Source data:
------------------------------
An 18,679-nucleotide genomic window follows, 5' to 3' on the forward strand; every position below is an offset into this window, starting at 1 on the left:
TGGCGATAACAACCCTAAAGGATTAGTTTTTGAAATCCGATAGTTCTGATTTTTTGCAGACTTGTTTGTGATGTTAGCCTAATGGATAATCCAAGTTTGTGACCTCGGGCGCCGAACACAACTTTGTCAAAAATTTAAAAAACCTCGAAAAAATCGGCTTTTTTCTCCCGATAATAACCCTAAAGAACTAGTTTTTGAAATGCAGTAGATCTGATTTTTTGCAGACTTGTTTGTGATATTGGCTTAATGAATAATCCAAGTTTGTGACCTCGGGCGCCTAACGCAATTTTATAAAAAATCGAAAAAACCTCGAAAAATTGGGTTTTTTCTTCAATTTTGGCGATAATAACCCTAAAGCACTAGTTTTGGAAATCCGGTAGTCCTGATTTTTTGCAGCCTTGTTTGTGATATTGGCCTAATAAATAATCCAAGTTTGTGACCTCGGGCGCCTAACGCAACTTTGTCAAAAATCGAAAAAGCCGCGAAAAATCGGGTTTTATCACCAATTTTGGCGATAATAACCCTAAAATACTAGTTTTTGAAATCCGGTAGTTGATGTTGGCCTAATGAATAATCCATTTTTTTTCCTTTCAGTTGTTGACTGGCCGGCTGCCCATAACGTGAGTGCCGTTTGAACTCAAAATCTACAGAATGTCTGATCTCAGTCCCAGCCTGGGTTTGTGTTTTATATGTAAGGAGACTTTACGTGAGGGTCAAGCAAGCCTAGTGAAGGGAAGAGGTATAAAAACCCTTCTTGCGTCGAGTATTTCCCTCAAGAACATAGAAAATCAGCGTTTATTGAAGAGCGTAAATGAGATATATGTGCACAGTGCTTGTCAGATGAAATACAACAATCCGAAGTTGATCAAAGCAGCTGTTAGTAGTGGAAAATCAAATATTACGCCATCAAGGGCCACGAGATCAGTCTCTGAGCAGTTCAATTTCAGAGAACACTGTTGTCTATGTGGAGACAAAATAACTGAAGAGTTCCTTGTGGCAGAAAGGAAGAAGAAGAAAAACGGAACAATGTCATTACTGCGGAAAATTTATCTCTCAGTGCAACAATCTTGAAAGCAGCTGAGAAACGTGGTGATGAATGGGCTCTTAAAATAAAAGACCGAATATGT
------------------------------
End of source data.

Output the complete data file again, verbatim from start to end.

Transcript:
An 18,679-nucleotide genomic window follows, 5' to 3' on the forward strand; every position below is an offset into this window, starting at 1 on the left:
TGGCGATAACAACCCTAAAGGATTAGTTTTTGAAATCCGATAGTTCTGATTTTTTGCAGACTTGTTTGTGATGTTAGCCTAATGGATAATCCAAGTTTGTGACCTCGGGCGCCGAACACAACTTTGTCAAAAATTTAAAAAACCTCGAAAAAATCGGCTTTTTTCTCCCGATAATAACCCTAAAGAACTAGTTTTTGAAATGCAGTAGATCTGATTTTTTGCAGACTTGTTTGTGATATTGGCTTAATGAATAATCCAAGTTTGTGACCTCGGGCGCCTAACGCAATTTTATAAAAAATCGAAAAAACCTCGAAAAATTGGGTTTTTTCTTCAATTTTGGCGATAATAACCCTAAAGCACTAGTTTTGGAAATCCGGTAGTCCTGATTTTTTGCAGCCTTGTTTGTGATATTGGCCTAATAAATAATCCAAGTTTGTGACCTCGGGCGCCTAACGCAACTTTGTCAAAAATCGAAAAAGCCGCGAAAAATCGGGTTTTATCACCAATTTTGGCGATAATAACCCTAAAATACTAGTTTTTGAAATCCGGTAGTTGATGTTGGCCTAATGAATAATCCATTTTTTTTCCTTTCAGTTGTTGACTGGCCGGCTGCCCATAACGTGAGTGCCGTTTGAACTCAAAATCTACAGAATGTCTGATCTCAGTCCCAGCCTGGGTTTGTGTTTTATATGTAAGGAGACTTTACGTGAGGGTCAAGCAAGCCTAGTGAAGGGAAGAGGTATAAAAACCCTTCTTGCGTCGAGTATTTCCCTCAAGAACATAGAAAATCAGCGTTTATTGAAGAGCGTAAATGAGATATATGTGCACAGTGCTTGTCAGATGAAATACAACAATCCGAAGTTGATCAAAGCAGCTGTTAGTAGTGGAAAATCAAATATTACGCCATCAAGGGCCACGAGATCAGTCTCTGAGCAGTTCAATTTCAGAGAACACTGTTGTCTATGTGGAGACAAAATAACTGAAGAGTTCCTTGTGGCAGAAAGGAAGAAGAAGAAAAACGGAACAATGTCATTACTGCGGAAAATTTATCTCTCAGTGCAACAATCTTGAAAGCAGCTGAGAAACGTGGTGATGAATGGGCTCTTAAAATAAAAGACCGAATATGT